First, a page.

Pilot test of an accrual Common Metric for the NIH Clinical and Translational Science Awards (CTSA) Consortium: Metric feasibility and data quality

Failure to accrue participants into clinical trials incurs economic costs, wastes resources, jeop-ardizes answering research questions meaningfully, and delays translating research discoveriesinto improved health. This paper reports the results of a pilot test of the Median Accrual Ratio(MAR) metric developed as a part of the Common Metrics Initiative of the NIH’s NationalCenter for Advancing Translational Science (NCATS) Clinical and Translational ScienceAward (CTSA) Consortium. Using the metric is intended to enhance the ability of theCTSA Consortium and its“hubs”to increase subject accrual into trials within expected time-frames. The pilot test was undertaken at Tufts Clinical and Translational Science Institute(CTSI) with eight CTSA Consortium hubs. We describe the pilot test methods, and resultsregarding feasibility of collecting metric data and the quality of data that was collected.Participating hubs welcomed the opportunity to assess accrual efforts, but experienced chal-lenges in collecting accrual metric data due to insufficient infrastructure and inconsistentimplementation of electronic data systems and lack of uniform data definitions. Also, the metriccould not be constructed for all trial designs, particularly those using competitive enrollmentstrategies. We offer recommendations to address the identified challenges to facilitate progressto broad accrual metric data collection and use.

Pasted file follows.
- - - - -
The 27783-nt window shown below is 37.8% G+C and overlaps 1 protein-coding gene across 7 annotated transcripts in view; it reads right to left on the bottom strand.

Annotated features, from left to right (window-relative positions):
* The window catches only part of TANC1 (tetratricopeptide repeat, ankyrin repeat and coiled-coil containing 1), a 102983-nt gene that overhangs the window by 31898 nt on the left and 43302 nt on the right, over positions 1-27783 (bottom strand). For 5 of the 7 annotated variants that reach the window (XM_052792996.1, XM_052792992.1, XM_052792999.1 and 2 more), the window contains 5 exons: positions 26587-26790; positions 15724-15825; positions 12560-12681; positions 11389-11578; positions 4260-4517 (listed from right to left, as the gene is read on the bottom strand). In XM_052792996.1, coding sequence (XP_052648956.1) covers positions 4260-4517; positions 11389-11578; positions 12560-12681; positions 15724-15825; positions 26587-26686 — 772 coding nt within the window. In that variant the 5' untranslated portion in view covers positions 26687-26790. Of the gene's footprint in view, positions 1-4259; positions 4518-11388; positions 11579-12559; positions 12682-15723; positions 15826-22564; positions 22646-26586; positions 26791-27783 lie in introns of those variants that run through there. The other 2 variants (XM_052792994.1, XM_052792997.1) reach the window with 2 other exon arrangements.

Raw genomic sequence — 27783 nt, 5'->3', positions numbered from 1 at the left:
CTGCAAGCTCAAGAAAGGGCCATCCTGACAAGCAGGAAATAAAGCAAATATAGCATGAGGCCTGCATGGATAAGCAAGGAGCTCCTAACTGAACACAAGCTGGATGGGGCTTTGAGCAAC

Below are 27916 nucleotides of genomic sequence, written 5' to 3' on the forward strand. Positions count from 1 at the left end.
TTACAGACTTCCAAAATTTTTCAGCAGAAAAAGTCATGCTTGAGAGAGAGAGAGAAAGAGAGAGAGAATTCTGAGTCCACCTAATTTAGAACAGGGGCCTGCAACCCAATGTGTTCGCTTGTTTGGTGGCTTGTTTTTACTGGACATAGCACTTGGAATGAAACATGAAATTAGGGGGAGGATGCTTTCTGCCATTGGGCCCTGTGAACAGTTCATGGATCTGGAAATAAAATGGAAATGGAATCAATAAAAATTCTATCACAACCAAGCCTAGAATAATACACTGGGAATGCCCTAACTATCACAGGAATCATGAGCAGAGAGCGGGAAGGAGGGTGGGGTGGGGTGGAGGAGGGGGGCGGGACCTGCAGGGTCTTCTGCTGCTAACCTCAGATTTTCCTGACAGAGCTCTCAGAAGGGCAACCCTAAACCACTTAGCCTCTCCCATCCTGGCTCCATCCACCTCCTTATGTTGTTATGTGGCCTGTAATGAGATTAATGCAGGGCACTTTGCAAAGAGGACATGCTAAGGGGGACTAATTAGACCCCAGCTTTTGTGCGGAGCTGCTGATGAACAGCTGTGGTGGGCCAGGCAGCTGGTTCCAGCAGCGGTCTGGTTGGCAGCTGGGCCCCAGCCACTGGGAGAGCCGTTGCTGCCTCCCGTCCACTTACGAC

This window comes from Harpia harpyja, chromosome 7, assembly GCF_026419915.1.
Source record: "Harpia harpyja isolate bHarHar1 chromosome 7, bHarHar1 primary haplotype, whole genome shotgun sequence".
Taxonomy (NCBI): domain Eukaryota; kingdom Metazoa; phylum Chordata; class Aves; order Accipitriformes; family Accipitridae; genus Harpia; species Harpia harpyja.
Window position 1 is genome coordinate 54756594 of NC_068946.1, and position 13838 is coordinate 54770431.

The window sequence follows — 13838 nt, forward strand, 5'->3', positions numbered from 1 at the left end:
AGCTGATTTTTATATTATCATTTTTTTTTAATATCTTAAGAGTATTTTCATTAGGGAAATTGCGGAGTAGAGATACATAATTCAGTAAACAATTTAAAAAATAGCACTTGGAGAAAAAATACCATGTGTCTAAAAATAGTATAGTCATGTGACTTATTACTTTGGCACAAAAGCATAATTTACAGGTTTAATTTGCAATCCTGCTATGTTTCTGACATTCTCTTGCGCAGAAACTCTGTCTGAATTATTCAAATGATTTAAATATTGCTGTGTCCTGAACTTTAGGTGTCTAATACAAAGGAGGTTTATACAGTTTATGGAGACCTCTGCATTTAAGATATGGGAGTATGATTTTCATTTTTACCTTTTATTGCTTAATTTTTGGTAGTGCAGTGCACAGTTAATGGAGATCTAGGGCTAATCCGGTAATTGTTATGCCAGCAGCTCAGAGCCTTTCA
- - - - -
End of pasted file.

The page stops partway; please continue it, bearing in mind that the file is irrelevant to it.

Denise H. Daudelin, Laura E. Peterson, and Harry P. Selker
Journal of Clinical and Translational Science
Publication Date
Linked Authors
Director, Research Process Improvement
Dean of Tufts Clinical and Translational Science Institute (CTSI)